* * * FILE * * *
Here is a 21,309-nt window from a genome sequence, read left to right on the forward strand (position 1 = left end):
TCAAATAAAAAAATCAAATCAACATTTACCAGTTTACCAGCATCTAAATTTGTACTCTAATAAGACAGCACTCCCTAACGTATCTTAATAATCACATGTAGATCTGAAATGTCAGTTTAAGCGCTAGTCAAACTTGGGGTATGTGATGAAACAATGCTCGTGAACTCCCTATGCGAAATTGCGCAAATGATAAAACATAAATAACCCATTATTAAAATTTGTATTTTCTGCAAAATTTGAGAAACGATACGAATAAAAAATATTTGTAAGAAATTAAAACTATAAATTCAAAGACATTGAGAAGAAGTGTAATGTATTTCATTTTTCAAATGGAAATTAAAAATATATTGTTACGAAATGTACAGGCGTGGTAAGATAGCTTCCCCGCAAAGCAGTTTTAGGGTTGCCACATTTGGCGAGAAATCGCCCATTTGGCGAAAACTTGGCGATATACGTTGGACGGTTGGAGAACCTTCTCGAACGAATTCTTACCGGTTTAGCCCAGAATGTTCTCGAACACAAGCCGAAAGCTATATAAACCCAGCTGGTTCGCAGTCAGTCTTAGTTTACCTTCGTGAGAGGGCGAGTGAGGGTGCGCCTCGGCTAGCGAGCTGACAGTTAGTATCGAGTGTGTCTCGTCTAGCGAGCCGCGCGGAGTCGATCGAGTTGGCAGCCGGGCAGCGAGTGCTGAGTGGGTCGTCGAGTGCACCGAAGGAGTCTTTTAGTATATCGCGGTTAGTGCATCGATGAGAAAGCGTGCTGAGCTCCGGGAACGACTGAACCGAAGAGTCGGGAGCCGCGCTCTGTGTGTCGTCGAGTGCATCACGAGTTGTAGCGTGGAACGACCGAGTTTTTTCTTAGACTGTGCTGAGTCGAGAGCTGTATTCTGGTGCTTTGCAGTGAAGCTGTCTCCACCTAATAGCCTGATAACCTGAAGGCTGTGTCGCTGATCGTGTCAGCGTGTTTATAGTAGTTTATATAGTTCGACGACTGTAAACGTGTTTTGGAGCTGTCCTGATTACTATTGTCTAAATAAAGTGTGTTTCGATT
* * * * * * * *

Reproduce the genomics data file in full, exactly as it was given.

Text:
Here is a 21,309-nt window from a genome sequence, read left to right on the forward strand (position 1 = left end):
TCAAATAAAAAAATCAAATCAACATTTACCAGTTTACCAGCATCTAAATTTGTACTCTAATAAGACAGCACTCCCTAACGTATCTTAATAATCACATGTAGATCTGAAATGTCAGTTTAAGCGCTAGTCAAACTTGGGGTATGTGATGAAACAATGCTCGTGAACTCCCTATGCGAAATTGCGCAAATGATAAAACATAAATAACCCATTATTAAAATTTGTATTTTCTGCAAAATTTGAGAAACGATACGAATAAAAAATATTTGTAAGAAATTAAAACTATAAATTCAAAGACATTGAGAAGAAGTGTAATGTATTTCATTTTTCAAATGGAAATTAAAAATATATTGTTACGAAATGTACAGGCGTGGTAAGATAGCTTCCCCGCAAAGCAGTTTTAGGGTTGCCACATTTGGCGAGAAATCGCCCATTTGGCGAAAACTTGGCGATATACGTTGGACGGTTGGAGAACCTTCTCGAACGAATTCTTACCGGTTTAGCCCAGAATGTTCTCGAACACAAGCCGAAAGCTATATAAACCCAGCTGGTTCGCAGTCAGTCTTAGTTTACCTTCGTGAGAGGGCGAGTGAGGGTGCGCCTCGGCTAGCGAGCTGACAGTTAGTATCGAGTGTGTCTCGTCTAGCGAGCCGCGCGGAGTCGATCGAGTTGGCAGCCGGGCAGCGAGTGCTGAGTGGGTCGTCGAGTGCACCGAAGGAGTCTTTTAGTATATCGCGGTTAGTGCATCGATGAGAAAGCGTGCTGAGCTCCGGGAACGACTGAACCGAAGAGTCGGGAGCCGCGCTCTGTGTGTCGTCGAGTGCATCACGAGTTGTAGCGTGGAACGACCGAGTTTTTTCTTAGACTGTGCTGAGTCGAGAGCTGTATTCTGGTGCTTTGCAGTGAAGCTGTCTCCACCTAATAGCCTGATAACCTGAAGGCTGTGTCGCTGATCGTGTCAGCGTGTTTATAGTAGTTTATATAGTTCGACGACTGTAAACGTGTTTTGGAGCTGTCCTGATTACTATTGTCTAAATAAAGTGTGTTTCGATT